Retirement income portfolio design is an individual study. Each investor has different financial needs and goals for a portfolio. I have been asked many times what percentage of this company and what percentage of that company goes into these things. Good question, I know it is a good question because it makes my head spin.
I love the on-going debate about high yield and low yield. Annaly (NLY) and American Capital Agency (AGNC) are very popular right now. Maybe too popular, time will tell. When an investor looks at the 13% yield from NLY and then sees the very boring, sleepy 2.6% yield from Coke (KO) I can understand the temptation to get overweight in the high-yield area.
I have seen much cheerleading about Annaly and the other mREITs and BDCs. I have also seen some really nicely balanced articles. I want to show a few very simple portfolio design using just Coke and Annaly .
Minor background items.
Annaly has been around though lots of interest rate markets. The history of a company like Annaly must be evaluated to understand the performance of the structure in changing rate environments. The current comfort levels with Annaly may be from a feeling of stability in the U.S. interest rate markets. Yes, the short-term rates are about as low as they can go, but I do caution that long-term rates could drop and flatten the curve even more. But I digress into worry.
Annaly can handle rate changes; it has paid dividends for a long time. The dividends are healthy, in that NLY will adjust payout reflecting underlying performance. This has resulted in many dividend cuts and increases.
My second component is Coke . These guys need no introduction, the dividend policy from KO is solid, stable and rising. Coke is a great dividend growth play with dividends rising at almost 10% each year for a decade.
Blended $20,000 Portfolio, Quarterly Dividend chart for Annaly and Coke:
An investor seeking stable income to spend, not re-invest, will be drawn to the red line. This line represents 95% Coke with 5% NLY. This level of stability will produce a total dividend payout of $6659 dollars over the last 10 years. Contrasted to the total payouts of a 50/50 blend being at $14,258 for 10 years. Income stability, like hedging, just costs money.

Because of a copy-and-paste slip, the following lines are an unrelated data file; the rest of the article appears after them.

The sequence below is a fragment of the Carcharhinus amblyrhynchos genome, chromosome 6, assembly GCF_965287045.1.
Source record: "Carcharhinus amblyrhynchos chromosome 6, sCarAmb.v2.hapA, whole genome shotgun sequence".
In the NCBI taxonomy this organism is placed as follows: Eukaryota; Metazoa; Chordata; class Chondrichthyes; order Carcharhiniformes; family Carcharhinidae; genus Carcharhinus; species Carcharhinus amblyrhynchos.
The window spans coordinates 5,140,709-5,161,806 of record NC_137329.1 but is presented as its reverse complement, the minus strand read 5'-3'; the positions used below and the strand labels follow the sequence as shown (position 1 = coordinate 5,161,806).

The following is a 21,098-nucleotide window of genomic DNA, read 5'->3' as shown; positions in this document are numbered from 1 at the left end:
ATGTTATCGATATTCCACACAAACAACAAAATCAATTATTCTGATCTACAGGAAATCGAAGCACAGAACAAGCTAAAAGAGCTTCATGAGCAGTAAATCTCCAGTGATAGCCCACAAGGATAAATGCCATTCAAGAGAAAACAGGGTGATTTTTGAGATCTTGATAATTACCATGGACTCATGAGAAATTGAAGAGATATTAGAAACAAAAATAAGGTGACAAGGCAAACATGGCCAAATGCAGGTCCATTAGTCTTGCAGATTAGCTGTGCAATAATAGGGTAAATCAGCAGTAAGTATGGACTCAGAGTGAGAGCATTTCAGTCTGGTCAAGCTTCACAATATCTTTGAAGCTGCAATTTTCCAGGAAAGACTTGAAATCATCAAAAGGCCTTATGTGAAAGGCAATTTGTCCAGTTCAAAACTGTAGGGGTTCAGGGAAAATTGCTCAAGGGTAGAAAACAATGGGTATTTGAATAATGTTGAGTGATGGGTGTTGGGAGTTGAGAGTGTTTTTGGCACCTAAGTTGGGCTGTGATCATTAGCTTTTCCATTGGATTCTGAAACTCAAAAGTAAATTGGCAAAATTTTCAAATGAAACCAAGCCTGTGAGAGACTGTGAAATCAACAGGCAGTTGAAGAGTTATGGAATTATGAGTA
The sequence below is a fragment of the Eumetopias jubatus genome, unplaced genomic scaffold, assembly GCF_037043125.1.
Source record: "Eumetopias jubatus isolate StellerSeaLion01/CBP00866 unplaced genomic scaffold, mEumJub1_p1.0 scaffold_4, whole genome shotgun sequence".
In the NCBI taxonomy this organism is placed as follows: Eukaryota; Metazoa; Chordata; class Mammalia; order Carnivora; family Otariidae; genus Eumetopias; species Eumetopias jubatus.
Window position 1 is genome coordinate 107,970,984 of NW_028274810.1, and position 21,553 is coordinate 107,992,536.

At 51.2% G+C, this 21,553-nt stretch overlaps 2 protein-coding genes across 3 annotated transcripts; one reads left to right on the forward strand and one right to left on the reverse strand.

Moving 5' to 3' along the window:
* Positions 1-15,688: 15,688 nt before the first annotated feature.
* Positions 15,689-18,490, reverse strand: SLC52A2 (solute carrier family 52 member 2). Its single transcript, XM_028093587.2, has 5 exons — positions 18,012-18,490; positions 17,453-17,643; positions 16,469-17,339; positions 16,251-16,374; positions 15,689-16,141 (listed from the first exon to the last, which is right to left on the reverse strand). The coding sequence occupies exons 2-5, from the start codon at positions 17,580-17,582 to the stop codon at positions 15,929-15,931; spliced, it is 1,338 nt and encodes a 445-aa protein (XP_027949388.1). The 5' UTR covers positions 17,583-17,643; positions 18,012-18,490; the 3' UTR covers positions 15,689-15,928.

Let's look at capital appreciation.
Your $20,00 investment in each model after 10 Years:
00% KO / 100%NLY- $22,000 Total Dividends paid: $ 22,687
50% KO / 50% NLY - $26,000 Total Dividends paid: $14,258
75% KO / 25% NLY - $29,000 Total Dividends paid: $10,037
90% KO / 10% NLY - $30,000 Total Dividends paid: $ 7504
95% KO / 05% NLY - $31,000 Total Dividends paid: $ 6659
100%KO/ 00% NLY 0 $32,000 Total Dividends paid: $ 5804
Stability is very important to a person who is retired, but less important to a person with some time before retirement. Also the prediction of a multi-year dip in income level is very difficult to time out. So as time frame becomes compressed investors should move toward stability and away from the higher, but less stable yield. An investor with a 50/50 blend here would have had to wait almost three years during the big turn down in this chart (2005-8) to return to former income levels, taking a 40% reduction in income at the worst point. An investor holding the 95/5 blend would have waited three quarters to return to the original level of income. Tolerance of income fluctuation in retirement is something every investor needs to understand in portfolio design. Very few retirees have a tolerance for a loss of 40% of their income even if it's temporary. This kind of income set back can bring about the need to withdraw part of the capital investment. This in turn requires the addition of more risk (higher yield) or a shortening of the duration of the planned income level.
This blend is optimal around 85/15 where an investor would give up capital gains for an equal amount of income, while still having a greatly improved stability. As stability becomes less important to an investor, one would began to focus more on Annaly as a larger component based on this simple blend. Higher capital gains, such as seen in McDonald's (400%) or Phillip Morris (90%) would shift this blend away from Annaly over this time frame.
Please note that these are simplified numbers, no re-investment. I have used a total capital appreciation for Coke of 60% over the last 10 years and 10% for Annaly.
I picked Coke to underscore the vast difference between these companies, one very low and steady yield vs. one very high and volatile yield. This chart would move up substantially if I picked McDonald's (MCD) or Phillip Morris (PM) instead of Coke. I picked Annaly because it has the experience and history to make a model more relevant. Investors with a strong need for income stability should understand that high yield has historically had volatility. However, that volatility can be well rewarded with return.
Disclaimer: Caution is advised in these markets. Investors participating should be prepared to bear loss. This article is for educational purposes only, it is not individual investment advice. Please consult a qualified professional who has specific knowledge of your investment needs and risk tolerance if you need advice.